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Kensei makes a living for himself and his sister as part of a ruthless street gang in the Lower Ring of Ba Sing Se. However, when he and the gang rob a certain upscale teashop, Kensei finds that he has bit off far more than he can chew.
Coin and Cabbage
One of Boss Ibaru's men gave the merchant another shove.
"Come on, old man," said Kensei, his dual swords held cross-wise at the man's throat, "that can't be all the money you have on you-check his cart!"
Two of the other robbers gleefully went about the search, upending the entire construction with a crash of stone and splintering of wood. Cabbages rolled out everywhere onto the empty street, but there was no money in sight.
The cabbage merchant sank to his knees. "My cabbages! Why does it always have to be me and my cabbages?"
"Nothing in here, Ken," said one of the thieves, disappointed, "Let's get out of here before the guards show up."
The others nodded.
Ken spat at the merchant's feet, but sheathed his swords. It was getting late. It would be night soon, and the security in the city streets of the Lower Ring would be on the rise. "You got off easy today, old man," Ken glared down his victim, fingering the string of coins now hanging at his belt "But tomorrow you owe us big time!"
The cabbage merchant gulped and gave him a small nod and the thieves turned away, one of them kicking a loose cabbage back at the merchant with an ugly laugh. "Did you see the look on his face," the man with scraggly beard roared "You'd think that those cabbages were his own children or something! How can you move merchandise with an attitude like that?"
A short man with a gimp and a knife scowled. "I hate cabbages. Momma used to make me eat'em all the time till I ran away from home. I say good riddance."
"So, Ken," said Yao, a barrel-chested man with stubby legs, "Word is that the boss is planning a little upscale operation tomorrow night."
Kensei grinned. "Count me in," he said, "Just give me the time and the place."
The veteran street thief nodded. "Usual spot-we'll move out from there at about midnight-it'll make it easier to get into the inner ring when they're changing the guard."
Kensei arched a brow above his black eyes. "The Upper Ring? We've never done an uptown job before."
Yao grinned down at the younger thief, showing a row of rotted teeth. "You've never done a job uptown before, you mean." He said, "Look, I can understand if you're not up to it, you being the new guy and all, but-"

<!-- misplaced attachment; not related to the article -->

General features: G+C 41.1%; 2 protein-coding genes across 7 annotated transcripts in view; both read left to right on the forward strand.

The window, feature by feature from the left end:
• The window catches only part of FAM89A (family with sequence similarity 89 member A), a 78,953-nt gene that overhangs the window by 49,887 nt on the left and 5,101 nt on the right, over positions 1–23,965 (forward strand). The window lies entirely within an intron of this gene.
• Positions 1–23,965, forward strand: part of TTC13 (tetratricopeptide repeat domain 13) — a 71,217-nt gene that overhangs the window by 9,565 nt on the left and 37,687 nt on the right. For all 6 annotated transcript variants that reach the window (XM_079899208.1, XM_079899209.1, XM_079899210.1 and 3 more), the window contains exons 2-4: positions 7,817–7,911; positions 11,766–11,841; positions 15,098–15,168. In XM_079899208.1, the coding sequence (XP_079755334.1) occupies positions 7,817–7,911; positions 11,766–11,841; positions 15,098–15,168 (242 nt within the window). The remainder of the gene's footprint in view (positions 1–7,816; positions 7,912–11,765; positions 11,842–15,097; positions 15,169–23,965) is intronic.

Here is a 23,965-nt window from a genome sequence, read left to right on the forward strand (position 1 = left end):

"Of course I'm up to it," Kensei insisted, twirling one of his blades, "I'm just not sure about the rest of these mugs."
The short man gripped his knife. "What's that supposed to mean?"
The bearded man was glancing over his shoulder and did a double-take. "Hey, don't look now guys, but I think we've worn out our welcome in this part of town!"
Kensei and the others glanced over in time to see half a dozen armed men of the city watch barreling after them down the dusty avenue, the cabbage merchant at the head of the line.
Ken tossed the stolen coins to Yao. "Let's split!" he shouted, "We'll meet back at the hideout!" The others nodded quickly and then each thief took off in a separate direction.
Brother and Sister
Kageshiko drummed her fingers on the windowsill as she divided her glance between the sinking sun beyond the wall and the swiftly emptying streets below. She didn't even want to think of the kind of trouble her brother was getting into this time. Some nights when she lay down on her moth-ridden bedroll she feared that her brother would never come back-that he would leave her just like their mother had done when Kage had been born.
Her brother said that their father had fought in the War, that he had been among the first of the soldiers to fall when the Fire Nation had taken the city. Their mother hadn't stayed around long after that-Kage didn't even remember her face, although at night she would often dream about what she might have looked like after falling asleep listening to her brother's stories. Sometimes her brother would tell her the stories their father told him about his adventures as a city guard. Other times he would tell her about how the Avatar and the Blue Spirit came to Ba Sing Se and fought the Dai-Li. Kage missed those stories.
Kageshiko was so lost in thought that she nearly missed seeing the lithe figure in black racing towards the tumbledown wood and stone construction that she and Kensei called home.
Stifling a giggle, Kage waited until her brother was just about to enter the lower level before she gave the stone wall next to her a swift kick.
"Ow!" her brother cried out from below, "Very funny, Kage, let me in!"
Kage stuck her head out of the window and made a face. "Are you going to say 'please'?"
"I don't have time for games," said Ken as he stood glancing up and down the street. "Let me in already-please!"
Kage gave the stone wall another kick.
"I'm serious, Kage!" her brother called up again. The stone barrier she had erected in front of the door was still in place.
"Sorry," said his sister, "I'm still getting the hang of this one." She kicked the wall again-this time with success.
She turned in time to see Kensei clamoring up the ladder that led to the second floor and dive over to the window beside her. "Okay, now close it up again, quick!"
"You don't have to yell at me!" Kage retorted as she closed up the door to the dwelling, making it appear as though it were just another bare wall of the narrow alleyway. Several moments later a detachment of the city guard came rushing past beneath the window, oblivious to the deception.